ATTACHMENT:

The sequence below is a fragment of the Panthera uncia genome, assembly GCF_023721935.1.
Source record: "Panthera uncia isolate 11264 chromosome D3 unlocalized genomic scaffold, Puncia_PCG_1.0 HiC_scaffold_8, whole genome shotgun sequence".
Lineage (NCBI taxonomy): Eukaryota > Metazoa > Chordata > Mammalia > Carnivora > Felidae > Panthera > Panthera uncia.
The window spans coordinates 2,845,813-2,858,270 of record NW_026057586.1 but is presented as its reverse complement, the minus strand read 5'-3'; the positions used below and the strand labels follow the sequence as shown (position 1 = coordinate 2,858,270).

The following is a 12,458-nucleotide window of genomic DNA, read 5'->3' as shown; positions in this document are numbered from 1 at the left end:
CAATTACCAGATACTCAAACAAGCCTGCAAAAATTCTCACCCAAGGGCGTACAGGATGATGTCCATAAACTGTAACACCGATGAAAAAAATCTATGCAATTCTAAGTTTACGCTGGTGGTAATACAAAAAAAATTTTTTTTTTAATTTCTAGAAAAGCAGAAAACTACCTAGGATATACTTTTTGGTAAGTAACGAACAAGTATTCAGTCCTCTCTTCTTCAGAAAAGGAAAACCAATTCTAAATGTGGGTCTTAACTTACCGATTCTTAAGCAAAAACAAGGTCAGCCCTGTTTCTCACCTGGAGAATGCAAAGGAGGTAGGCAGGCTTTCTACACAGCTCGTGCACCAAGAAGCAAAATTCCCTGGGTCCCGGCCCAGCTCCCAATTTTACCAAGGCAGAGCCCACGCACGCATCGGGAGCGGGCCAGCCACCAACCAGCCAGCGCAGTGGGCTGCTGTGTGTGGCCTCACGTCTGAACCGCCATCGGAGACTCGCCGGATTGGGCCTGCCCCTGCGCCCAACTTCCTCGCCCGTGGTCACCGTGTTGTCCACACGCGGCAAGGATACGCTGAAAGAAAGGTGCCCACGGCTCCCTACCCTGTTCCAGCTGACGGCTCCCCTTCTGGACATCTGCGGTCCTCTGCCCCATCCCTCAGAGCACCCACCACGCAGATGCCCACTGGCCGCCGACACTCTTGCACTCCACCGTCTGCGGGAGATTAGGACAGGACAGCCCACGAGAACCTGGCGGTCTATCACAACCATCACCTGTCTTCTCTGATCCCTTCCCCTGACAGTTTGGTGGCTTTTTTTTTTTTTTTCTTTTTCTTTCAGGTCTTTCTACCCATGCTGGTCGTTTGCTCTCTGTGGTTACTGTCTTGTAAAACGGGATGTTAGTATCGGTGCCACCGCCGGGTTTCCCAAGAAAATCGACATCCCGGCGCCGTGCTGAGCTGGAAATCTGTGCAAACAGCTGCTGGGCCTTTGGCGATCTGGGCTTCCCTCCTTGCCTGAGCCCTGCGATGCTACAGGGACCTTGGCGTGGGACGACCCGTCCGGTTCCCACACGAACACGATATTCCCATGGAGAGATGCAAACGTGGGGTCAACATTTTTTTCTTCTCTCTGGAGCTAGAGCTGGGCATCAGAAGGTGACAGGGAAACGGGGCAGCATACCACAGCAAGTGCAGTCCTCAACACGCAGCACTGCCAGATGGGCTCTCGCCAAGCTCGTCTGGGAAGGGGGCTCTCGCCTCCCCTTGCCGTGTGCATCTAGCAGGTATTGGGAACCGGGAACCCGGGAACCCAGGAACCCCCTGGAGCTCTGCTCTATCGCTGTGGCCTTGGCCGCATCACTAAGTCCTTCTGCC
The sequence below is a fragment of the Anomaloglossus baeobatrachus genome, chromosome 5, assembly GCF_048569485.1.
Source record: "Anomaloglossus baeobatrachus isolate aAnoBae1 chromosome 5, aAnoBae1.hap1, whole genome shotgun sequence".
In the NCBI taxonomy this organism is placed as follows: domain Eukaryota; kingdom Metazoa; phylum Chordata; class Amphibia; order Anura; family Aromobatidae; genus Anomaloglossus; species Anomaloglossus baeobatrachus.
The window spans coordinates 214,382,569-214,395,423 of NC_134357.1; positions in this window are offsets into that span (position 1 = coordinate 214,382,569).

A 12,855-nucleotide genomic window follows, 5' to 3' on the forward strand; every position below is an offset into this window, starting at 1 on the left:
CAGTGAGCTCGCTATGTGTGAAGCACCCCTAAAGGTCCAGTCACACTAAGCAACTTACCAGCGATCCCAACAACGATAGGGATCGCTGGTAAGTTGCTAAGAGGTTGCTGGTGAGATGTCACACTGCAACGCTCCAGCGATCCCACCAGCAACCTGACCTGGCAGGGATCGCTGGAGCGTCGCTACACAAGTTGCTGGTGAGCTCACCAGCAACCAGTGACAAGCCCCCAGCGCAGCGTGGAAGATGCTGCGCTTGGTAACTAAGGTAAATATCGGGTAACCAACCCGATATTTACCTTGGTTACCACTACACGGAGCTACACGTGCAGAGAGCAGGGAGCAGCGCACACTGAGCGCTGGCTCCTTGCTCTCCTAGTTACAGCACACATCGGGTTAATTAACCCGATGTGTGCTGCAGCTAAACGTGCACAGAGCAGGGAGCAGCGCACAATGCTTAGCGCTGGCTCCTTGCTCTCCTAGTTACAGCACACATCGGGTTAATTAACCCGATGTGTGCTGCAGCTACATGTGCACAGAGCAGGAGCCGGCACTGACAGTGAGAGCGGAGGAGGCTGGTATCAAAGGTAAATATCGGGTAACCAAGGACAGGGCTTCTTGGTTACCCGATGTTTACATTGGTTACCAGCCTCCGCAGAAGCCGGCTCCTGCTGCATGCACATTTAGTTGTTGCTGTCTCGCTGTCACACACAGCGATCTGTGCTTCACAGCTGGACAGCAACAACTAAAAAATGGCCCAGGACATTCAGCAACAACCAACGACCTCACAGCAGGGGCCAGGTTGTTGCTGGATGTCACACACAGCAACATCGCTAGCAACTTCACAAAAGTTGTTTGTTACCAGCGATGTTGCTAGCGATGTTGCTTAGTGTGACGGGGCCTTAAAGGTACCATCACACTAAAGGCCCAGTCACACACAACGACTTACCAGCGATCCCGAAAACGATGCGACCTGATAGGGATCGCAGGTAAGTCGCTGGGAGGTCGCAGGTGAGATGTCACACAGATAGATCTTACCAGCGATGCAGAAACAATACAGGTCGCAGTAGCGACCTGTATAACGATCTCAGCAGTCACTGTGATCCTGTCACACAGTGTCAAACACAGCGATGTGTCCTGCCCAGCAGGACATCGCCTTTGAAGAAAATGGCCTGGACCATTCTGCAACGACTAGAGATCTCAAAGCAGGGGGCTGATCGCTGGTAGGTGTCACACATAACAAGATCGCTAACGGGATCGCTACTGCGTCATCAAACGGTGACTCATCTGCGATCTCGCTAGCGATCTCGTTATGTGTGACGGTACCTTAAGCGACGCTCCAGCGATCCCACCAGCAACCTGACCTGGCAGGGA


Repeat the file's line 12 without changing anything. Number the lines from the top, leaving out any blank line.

CAGTGAGCTCGCTATGTGTGAAGCACCCCTAAAGGTCCAGTCACACTAAGCAACTTACCAGCGATCCCAACAACGATAGGGATCGCTGGTAAGTTGCTAAGAGGTTGCTGGTGAGATGTCACACTGCAACGCTCCAGCGATCCCACCAGCAACCTGACCTGGCAGGGATCGCTGGAGCGTCGCTACACAAGTTGCTGGTGAGCTCACCAGCAACCAGTGACAAGCCCCCAGCGCAGCGTGGAAGATGCTGCGCTTGGTAACTAAGGTAAATATCGGGTAACCAACCCGATATTTACCTTGGTTACCACTACACGGAGCTACACGTGCAGAGAGCAGGGAGCAGCGCACACTGAGCGCTGGCTCCTTGCTCTCCTAGTTACAGCACACATCGGGTTAATTAACCCGATGTGTGCTGCAGCTAAACGTGCACAGAGCAGGGAGCAGCGCACAATGCTTAGCGCTGGCTCCTTGCTCTCCTAGTTACAGCACACATCGGGTTAATTAACCCGATGTGTGCTGCAGCTACATGTGCACAGAGCAGGAGCCGGCACTGACAGTGAGAGCGGAGGAGGCTGGTATCAAAGGTAAATATCGGGTAACCAAGGACAGGGCTTCTTGGTTACCCGATGTTTACATTGGTTACCAGCCTCCGCAGAAGCCGGCTCCTGCTGCATGCACATTTAGTTGTTGCTGTCTCGCTGTCACACACAGCGATCTGTGCTTCACAGCTGGACAGCAACAACTAAAAAATGGCCCAGGACATTCAGCAACAACCAACGACCTCACAGCAGGGGCCAGGTTGTTGCTGGATGTCACACACAGCAACATCGCTAGCAACTTCACAAAAGTTGTTTGTTACCAGCGATGTTGCTAGCGATGTTGCTTAGTGTGACGGGGCCTTAAAGGTACCATCACACTAAAGGCCCAGTCACACACAACGACTTACCAGCGATCCCGAAAACGATGCGACCTGATAGGGATCGCAGGTAAGTCGCTGGGAGGTCGCAGGTGAGATGTCACACAGATAGATCTTACCAGCGATGCAGAAACAATACAGGTCGCAGTAGCGACCTGTATAACGATCTCAGCAGTCACTGTGATCCTGTCACACAGTGTCAAACACAGCGATGTGTCCTGCCCAGCAGGACATCGCCTTTGAAGAAAATGGCCTGGACCATTCTGCAACGACTAGAGATCTCAAAGCAGGGGGCTGATCGCTGGTAGGTGTCACACATAACAAGATCGCTAACGGGATCGCTACTGCGTCATCAAACGGTGACTCATCTGCGATCTCGCTAGCGATCTCGTTATGTGTGACGGTACCTTAAGCGACGCTCCAGCGATCCCACCAGCAACCTGACCTGGCAGGGA